Indian Theatre - Part I
Exact Match
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drama The origin of Indian theatre can be linked to the tale that the fifth Veda 'Natya' originated as per the desire of Brahma (the creator) to entertain Gods. It is certain that the origin of Indian drama is closely related to the ancient religious rituals and seasonal festivities in one manner or the other.

In ancient times the Indian thinking was largely towards searching the truth and depicting the same rather than depend on realism and materialism. It could help in expressing wide varieties of characters and incidents as well as finer emotions.

The most renowned and talented dramatists of the ancient era are Kalidas, Ashwaghosha, Bhasa, Shudraka, Harsha, Bhavabhuti, Vishakadatta, Bhattanarayana, Murari and Rajashekhara who enriched Indian theatre with their works like 'Madhyam Vyayoga', 'Urubhangam', 'Karnabharam', 'Mrichakatikam', 'Abhigyan Shakuntalam', 'Malavikagnimitram', 'Uttar Ramcharitam', 'Mudrarakshas', 'Bhagavadajjukam', 'Mattavilasa' etc.

Historically, the rich style of old classical theatre patronized by the state and the more popular form of theatre supported by people at large got amalgamated and transformed into various local styles in the medieval period due to various socio-political and cultural reasons.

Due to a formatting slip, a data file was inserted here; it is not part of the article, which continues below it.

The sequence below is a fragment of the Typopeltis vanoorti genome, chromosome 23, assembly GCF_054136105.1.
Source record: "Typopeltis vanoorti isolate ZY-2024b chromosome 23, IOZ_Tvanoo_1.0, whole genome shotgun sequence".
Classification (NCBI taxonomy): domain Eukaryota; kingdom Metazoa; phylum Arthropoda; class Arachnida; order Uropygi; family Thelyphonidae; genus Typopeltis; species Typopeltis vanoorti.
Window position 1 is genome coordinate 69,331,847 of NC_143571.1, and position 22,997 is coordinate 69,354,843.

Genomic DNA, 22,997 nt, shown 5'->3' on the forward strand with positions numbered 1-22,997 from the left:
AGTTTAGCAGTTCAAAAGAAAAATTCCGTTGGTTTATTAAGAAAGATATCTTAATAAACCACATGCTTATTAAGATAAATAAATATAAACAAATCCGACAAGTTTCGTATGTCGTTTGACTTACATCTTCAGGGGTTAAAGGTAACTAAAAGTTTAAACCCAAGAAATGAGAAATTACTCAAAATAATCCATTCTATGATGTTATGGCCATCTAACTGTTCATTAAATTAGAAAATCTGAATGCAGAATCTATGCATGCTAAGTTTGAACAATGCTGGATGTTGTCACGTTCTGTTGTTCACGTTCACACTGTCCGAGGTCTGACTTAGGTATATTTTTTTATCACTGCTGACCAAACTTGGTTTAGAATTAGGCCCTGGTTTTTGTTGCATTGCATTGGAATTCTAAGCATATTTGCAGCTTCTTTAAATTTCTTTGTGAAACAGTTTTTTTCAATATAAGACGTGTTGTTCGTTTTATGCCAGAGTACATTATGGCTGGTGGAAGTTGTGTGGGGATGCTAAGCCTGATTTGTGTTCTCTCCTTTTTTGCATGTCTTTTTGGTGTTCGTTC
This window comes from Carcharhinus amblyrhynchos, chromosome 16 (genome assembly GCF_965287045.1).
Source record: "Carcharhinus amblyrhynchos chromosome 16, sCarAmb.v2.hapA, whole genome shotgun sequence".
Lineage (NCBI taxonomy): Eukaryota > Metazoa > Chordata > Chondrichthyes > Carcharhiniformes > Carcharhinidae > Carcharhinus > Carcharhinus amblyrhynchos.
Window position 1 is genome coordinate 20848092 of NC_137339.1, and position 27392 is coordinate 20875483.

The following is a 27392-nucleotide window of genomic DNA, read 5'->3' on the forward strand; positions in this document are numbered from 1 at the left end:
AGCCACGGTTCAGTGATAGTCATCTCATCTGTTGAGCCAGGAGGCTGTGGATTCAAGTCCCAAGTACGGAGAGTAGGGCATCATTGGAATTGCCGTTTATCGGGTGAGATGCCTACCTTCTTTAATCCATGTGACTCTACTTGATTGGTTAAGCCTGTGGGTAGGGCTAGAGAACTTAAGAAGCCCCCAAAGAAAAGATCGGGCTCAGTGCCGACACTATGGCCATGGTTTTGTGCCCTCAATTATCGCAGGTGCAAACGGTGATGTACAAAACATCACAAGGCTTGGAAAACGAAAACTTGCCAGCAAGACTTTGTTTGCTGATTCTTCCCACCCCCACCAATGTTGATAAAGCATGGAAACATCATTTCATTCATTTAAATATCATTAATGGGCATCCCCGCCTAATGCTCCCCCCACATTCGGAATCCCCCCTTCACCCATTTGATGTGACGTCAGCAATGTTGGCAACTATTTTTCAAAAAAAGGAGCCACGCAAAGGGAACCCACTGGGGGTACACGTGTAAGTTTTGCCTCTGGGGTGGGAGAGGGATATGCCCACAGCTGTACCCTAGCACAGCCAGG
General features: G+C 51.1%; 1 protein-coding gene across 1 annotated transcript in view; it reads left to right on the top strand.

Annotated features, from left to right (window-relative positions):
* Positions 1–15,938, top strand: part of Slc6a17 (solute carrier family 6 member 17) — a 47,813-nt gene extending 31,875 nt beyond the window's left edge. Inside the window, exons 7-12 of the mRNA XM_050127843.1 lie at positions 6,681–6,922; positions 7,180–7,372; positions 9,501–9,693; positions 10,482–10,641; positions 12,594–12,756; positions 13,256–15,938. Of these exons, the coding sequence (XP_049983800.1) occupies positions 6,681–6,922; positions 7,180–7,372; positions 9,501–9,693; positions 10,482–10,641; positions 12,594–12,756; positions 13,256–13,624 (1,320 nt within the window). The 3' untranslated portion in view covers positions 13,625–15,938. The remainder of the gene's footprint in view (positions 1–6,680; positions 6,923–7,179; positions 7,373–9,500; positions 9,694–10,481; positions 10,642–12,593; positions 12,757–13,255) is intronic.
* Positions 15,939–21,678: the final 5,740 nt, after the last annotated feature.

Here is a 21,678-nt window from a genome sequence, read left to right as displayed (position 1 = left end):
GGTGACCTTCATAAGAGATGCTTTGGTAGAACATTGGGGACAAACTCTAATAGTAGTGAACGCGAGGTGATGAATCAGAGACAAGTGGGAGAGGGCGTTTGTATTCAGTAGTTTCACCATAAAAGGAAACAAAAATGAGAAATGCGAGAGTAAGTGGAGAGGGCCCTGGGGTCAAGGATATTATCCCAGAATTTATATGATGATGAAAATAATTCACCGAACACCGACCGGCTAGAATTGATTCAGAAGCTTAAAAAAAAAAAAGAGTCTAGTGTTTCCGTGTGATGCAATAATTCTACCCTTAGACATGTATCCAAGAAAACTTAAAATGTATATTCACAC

By the middle of 19th century the prominent surviving local styles were 'Jatra' in Bengal, 'Tamasha' in Maharashtra, 'Bhavai' in Gujarat, 'Nautanki in Uttar Pradesh , 'Maach' in Madhya Pradesh , 'Khayal' in Rajasthan, 'Naqul' in Punjab, 'Yakshagana' in Karnataka and 'Koodiyattom' in Kerala.

The beginning of the modern Indian theatre can be traced back to 1795, when a Russian dramatist staged a play. But the real beginning was in 1831, when Prasanna Kumar Thakur established 'Hindu Rangamanch' at Calcutta and staged Wilson's English translation of Bhavabhuti's Sanskrit drama 'Uttar Ramacharitam'. Bengali theatre continued its journey through 'Kirtivilas' of Yogendra Chandra Gupta, 'Bhadrarjuna' of taracharan, 'Kulin Kula Sarvaswa' of Ramanarayana Tarkaratna and'Neel Darpan' of Deenbandhu Mitra.

Social dramas of Girish Chandra Ghosh, historical dramas of D.L.Roy and artistic dramas of Rabindranath Tagore continued to reach up to the stage of realistic dramas during the period of worst ever famine of Bengal and the Second World War. This was the beginning of the parallel theatre. 'Navanna' of Bijon Bhattacharya written in the background of the famine rocked the whole Indian theatre. It was directed by Shambhu Mitra whose group 'Bahuroopi' enriched the Bengali theatre for long.


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